5. Patch Known Vulnerabilities
To mitigate ransomware attacks, you must patch vulnerabilities as soon as you notice them.
This provides a window of opportunity to remediate any primary infection. Thanks to this extra time, you can stop vulnerabilities from turning into ransomware attacks.
Employ Two-Factor Authentication
Two-factor authentication adds an extra layer of mitigation, so make sure it is enforced throughout your organization.
Two-factor authentication discourages the threat actors from laterally moving inside the network, thus making it difficult for them to carry out ransomware attacks.
6. Monitor Data Logs
Ensure that your company monitors data logs. Monitoring of your data logs can detect any unusual activity or data exfiltration attempts.
7. Educate Your Staff
Besides providing proper security awareness training to all employees, your company should also educate staff on what double extortion ransomware is, how it is distributed, and its associated risk factors.
This ensures that the entire organization is on the same page when it comes to mitigating ransomware attacks.
8. Remote Browser Isolation
Remote Browser (RB) isolation is an emerging cybersecurity model that aims to physically isolate an internet user's browsing activity from their local networks and infrastructure.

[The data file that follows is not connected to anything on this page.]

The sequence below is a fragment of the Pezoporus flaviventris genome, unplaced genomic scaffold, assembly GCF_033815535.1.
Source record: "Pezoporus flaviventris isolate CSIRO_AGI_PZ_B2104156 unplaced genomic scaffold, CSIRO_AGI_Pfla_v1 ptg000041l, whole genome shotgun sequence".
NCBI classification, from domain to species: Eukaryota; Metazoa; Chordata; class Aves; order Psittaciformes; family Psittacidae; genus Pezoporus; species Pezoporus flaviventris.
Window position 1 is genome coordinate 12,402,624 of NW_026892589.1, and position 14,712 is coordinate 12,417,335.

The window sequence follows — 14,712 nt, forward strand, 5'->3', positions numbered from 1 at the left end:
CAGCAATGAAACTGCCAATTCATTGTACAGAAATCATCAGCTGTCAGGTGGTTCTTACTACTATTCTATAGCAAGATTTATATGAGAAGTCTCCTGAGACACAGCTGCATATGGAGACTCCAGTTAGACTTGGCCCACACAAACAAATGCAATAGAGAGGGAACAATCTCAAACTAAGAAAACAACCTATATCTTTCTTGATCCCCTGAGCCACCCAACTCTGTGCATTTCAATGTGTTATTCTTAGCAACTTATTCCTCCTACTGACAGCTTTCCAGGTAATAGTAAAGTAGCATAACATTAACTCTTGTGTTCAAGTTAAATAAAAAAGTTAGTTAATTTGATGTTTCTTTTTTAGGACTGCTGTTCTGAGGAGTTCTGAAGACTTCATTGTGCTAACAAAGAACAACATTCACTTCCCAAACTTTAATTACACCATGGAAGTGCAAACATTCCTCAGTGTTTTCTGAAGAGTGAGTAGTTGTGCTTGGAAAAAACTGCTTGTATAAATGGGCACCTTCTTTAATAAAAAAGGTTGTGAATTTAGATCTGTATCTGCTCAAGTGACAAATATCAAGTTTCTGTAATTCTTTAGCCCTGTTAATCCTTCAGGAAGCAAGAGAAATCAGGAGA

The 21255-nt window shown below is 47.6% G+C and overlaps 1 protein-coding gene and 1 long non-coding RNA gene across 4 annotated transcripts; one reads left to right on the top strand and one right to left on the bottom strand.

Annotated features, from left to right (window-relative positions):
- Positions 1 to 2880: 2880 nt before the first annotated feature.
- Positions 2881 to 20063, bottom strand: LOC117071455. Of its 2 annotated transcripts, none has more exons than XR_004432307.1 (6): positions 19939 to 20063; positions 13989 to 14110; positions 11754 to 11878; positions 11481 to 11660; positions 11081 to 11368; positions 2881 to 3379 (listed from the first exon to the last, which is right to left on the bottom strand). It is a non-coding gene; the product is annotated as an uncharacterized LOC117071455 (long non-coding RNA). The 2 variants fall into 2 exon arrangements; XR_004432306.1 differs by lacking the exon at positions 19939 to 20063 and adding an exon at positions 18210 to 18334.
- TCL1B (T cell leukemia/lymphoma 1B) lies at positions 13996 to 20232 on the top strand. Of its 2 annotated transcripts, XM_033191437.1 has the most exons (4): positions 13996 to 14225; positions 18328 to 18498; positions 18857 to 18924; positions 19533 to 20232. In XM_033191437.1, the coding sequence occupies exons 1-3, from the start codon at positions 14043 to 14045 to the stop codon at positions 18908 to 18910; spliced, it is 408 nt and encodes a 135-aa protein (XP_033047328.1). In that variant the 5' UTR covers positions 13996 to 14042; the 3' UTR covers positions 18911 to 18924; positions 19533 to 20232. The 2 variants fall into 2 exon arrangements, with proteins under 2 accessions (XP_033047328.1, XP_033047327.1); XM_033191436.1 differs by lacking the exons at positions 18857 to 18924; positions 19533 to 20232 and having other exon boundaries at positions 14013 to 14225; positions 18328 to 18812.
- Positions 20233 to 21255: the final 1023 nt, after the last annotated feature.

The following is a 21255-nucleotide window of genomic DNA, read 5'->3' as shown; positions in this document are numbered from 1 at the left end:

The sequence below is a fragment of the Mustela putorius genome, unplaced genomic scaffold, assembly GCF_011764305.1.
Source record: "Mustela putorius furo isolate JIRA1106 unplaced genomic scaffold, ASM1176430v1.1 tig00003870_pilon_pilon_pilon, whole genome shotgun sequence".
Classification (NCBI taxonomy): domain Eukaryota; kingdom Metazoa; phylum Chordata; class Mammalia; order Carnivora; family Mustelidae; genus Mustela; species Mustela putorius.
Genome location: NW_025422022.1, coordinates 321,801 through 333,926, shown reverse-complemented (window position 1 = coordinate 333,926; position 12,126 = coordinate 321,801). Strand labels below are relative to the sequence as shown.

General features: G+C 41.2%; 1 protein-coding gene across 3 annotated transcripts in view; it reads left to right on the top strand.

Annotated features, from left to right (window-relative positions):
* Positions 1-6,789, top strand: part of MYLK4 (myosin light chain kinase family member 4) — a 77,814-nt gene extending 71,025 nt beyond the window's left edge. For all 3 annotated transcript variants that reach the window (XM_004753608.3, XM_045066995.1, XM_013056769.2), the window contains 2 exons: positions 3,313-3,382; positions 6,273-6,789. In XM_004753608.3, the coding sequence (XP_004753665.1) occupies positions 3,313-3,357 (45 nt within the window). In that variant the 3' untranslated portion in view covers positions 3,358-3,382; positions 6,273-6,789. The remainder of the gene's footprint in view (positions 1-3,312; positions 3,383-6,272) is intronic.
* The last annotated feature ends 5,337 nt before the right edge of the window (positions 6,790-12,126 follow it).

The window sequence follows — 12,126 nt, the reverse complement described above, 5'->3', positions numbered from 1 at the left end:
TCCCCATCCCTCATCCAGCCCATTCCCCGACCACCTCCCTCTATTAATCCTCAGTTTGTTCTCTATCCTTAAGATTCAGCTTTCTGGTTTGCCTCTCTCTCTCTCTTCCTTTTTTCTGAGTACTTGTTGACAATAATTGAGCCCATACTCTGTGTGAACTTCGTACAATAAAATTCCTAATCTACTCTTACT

This practice prevents many browser-based security exploits such as ransomware and malware attacks and is usually delivered to customers as a cloud-hosted service.
Squash Double Extortion Ransomware Proactively
Double extortion ransomware is the latest entry into the evergrowing arsenal of cybercriminals. Once you become a victim of double extortion, it can be challenging to break free without breaking your bank first.
But financial setbacks are not the only problem, as double extortion attacks can also compromise a company's intellectual property—causing significant reputational damage and compliance issues.
Therefore, when it comes to double extortion ransomware, instead of a reactive approach, defending your organization proactively with proper security practices in place is more important than ever.